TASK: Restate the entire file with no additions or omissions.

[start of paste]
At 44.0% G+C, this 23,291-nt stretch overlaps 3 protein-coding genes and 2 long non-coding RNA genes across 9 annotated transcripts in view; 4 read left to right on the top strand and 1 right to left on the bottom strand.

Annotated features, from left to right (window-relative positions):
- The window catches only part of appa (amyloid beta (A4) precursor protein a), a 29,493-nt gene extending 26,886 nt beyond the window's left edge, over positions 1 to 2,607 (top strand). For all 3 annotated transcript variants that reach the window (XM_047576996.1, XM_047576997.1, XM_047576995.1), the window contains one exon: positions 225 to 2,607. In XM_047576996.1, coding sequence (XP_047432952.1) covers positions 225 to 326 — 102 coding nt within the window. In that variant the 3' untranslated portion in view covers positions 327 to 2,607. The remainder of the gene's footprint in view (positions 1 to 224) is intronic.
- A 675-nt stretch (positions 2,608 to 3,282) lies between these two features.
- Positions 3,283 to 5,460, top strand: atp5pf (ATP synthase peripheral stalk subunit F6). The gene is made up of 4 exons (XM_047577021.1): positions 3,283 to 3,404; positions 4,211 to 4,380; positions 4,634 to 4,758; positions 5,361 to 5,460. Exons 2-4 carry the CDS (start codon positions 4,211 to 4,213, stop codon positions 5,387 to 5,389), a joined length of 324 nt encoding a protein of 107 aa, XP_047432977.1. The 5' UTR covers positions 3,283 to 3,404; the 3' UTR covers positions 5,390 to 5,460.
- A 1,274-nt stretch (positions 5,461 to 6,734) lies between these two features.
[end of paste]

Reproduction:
At 44.0% G+C, this 23,291-nt stretch overlaps 3 protein-coding genes and 2 long non-coding RNA genes across 9 annotated transcripts in view; 4 read left to right on the top strand and 1 right to left on the bottom strand.

Annotated features, from left to right (window-relative positions):
- The window catches only part of appa (amyloid beta (A4) precursor protein a), a 29,493-nt gene extending 26,886 nt beyond the window's left edge, over positions 1 to 2,607 (top strand). For all 3 annotated transcript variants that reach the window (XM_047576996.1, XM_047576997.1, XM_047576995.1), the window contains one exon: positions 225 to 2,607. In XM_047576996.1, coding sequence (XP_047432952.1) covers positions 225 to 326 — 102 coding nt within the window. In that variant the 3' untranslated portion in view covers positions 327 to 2,607. The remainder of the gene's footprint in view (positions 1 to 224) is intronic.
- A 675-nt stretch (positions 2,608 to 3,282) lies between these two features.
- Positions 3,283 to 5,460, top strand: atp5pf (ATP synthase peripheral stalk subunit F6). The gene is made up of 4 exons (XM_047577021.1): positions 3,283 to 3,404; positions 4,211 to 4,380; positions 4,634 to 4,758; positions 5,361 to 5,460. Exons 2-4 carry the CDS (start codon positions 4,211 to 4,213, stop codon positions 5,387 to 5,389), a joined length of 324 nt encoding a protein of 107 aa, XP_047432977.1. The 5' UTR covers positions 3,283 to 3,404; the 3' UTR covers positions 5,390 to 5,460.
- A 1,274-nt stretch (positions 5,461 to 6,734) lies between these two features.